Internet Shakespeare Editions

About this text

  • Title: The Pattern of Painful Adventures (Quarto)
  • Editors: Tom Bishop, Andrew Forsberg

  • Copyright Internet Shakespeare Editions. This text may be freely used for educational, non-proift purposes; for all other uses contact the Coordinating Editor.
    Author: Laurence Twine
    Editors: Tom Bishop, Andrew Forsberg
    Not Peer Reviewed

    The Pattern of Painful Adventures (Quarto)

    How Tharsia withstoode a second assault of her virginitie, and by what means she was perserved.
    WHEN night was come the master bawd used always to receive the money which his women had gotten by the use of their bodies the day before. And when it was demaunded of Tharsia, she brought him the mony, as the price and hire of her virginitie. Then said the bawd unto hir: "It is wel doone Tharsia: use diligence hencefoorth, and see that you bring mee thus much mony every day." When the next day was past also, and the bawd understoode that she remained a virgin stil, he was offended, and called unto him the villaine that had charge over the maides, and said unto him: "Sirra, how chanceth it that Tharsia remaineth a virgin still? Take her unto thee, and spoile her of her maidenhead, or be sure thou shalt be whipped." Then said the villaine unto Tharsia, "tel me, art thou yet a virgin?" She answered, "I am, and shalbe as long as god will suffer me." "How then," said he, "hast thou gotten all this mony?"
    135She answered, with teares falling downe upon her knees, "I have declared mine estate, humbly requesting all men to take compassion on my virginitie. And nowe likewise, falling then downe at his feete also, take pitty on me, good friend, which am a poore captive, and the daughter of a king, and doe not defile me." The villaine answered: "Our master the bawd is very covetous and greedie of money, and therefore I see no meanes for thee to continue a virgin." Whereunto Tharsia replied: "I am skilful in the liberal sciences, and well exercised in all studies, and no man singeth or playeth on instruments better than I, wherefore bring mee into the market place of the citie that men may heare my cunning. Or let the people propound any maner of questions, and I will resolve them: and I doubt not but by this practise I shall get store of money daily." When the villaine heard this devise, and bewailed the maiden's mishappe, he willingly gave consent thereto, and brake with the bawd his master touching that matter, who hearing of her skill, and hoping for the gaine, was easily perswaded.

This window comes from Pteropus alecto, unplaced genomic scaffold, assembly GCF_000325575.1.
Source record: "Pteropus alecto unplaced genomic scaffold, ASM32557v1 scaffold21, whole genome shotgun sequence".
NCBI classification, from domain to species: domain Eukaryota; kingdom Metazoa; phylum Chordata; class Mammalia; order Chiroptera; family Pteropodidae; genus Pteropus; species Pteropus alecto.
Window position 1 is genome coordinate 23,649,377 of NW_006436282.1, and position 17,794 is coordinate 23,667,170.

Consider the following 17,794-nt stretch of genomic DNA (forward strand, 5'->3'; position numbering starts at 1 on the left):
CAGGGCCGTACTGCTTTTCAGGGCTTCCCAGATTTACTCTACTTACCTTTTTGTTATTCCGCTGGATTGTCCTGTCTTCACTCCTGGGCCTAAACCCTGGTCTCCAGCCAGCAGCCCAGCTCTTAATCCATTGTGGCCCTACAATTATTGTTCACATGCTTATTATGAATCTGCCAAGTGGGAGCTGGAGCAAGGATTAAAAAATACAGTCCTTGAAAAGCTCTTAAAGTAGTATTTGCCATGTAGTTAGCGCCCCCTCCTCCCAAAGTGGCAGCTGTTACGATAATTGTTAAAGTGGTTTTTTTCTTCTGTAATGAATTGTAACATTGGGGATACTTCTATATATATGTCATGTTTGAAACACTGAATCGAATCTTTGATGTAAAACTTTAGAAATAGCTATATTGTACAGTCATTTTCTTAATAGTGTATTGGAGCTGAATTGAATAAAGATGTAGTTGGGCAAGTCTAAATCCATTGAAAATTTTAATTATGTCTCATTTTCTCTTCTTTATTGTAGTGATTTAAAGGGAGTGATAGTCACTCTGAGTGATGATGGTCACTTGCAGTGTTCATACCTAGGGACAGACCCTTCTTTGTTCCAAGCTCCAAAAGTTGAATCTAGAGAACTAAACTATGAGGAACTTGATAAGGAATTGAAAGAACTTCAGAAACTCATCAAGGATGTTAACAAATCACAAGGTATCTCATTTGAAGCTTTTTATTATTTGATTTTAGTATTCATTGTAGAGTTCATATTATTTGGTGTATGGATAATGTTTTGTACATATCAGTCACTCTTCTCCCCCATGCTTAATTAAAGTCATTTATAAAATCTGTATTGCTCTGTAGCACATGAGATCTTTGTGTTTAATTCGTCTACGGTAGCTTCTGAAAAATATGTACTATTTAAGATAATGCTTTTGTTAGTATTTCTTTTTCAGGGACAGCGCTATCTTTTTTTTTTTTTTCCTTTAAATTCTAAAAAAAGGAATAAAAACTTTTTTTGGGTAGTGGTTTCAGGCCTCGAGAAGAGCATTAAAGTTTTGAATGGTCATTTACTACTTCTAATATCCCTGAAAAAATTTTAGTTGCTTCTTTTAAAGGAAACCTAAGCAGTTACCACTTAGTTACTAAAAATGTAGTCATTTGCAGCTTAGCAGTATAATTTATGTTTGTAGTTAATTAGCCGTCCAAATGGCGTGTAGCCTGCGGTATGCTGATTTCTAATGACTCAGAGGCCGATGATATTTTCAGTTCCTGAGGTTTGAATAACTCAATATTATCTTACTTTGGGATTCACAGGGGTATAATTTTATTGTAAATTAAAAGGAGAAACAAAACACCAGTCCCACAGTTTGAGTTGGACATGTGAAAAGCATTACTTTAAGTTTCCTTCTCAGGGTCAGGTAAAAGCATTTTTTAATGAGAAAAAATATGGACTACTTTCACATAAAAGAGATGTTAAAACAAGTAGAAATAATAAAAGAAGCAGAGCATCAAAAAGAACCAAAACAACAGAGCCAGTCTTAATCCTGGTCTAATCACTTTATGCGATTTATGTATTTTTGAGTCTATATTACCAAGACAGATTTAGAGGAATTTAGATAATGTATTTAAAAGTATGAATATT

Now when she was brought into the market place, all the people came thronging to see and heare so learned a virgin, before whom shee uttered her cunning in musicke, and her eloquence in speaking, and answered manifestly unto all such questions as were propounded unto her with such perspicuitie, that all confessed themselves fully satisfied, and she wonne great fame thereby, and gained great summes of money. But as for Prince Athanagoras, he had evermore a speciall regard in the preservation of her virginitie, none otherwise than if she had been his owne daughter, and rewarded the villaine very liberally for his diligent care over her.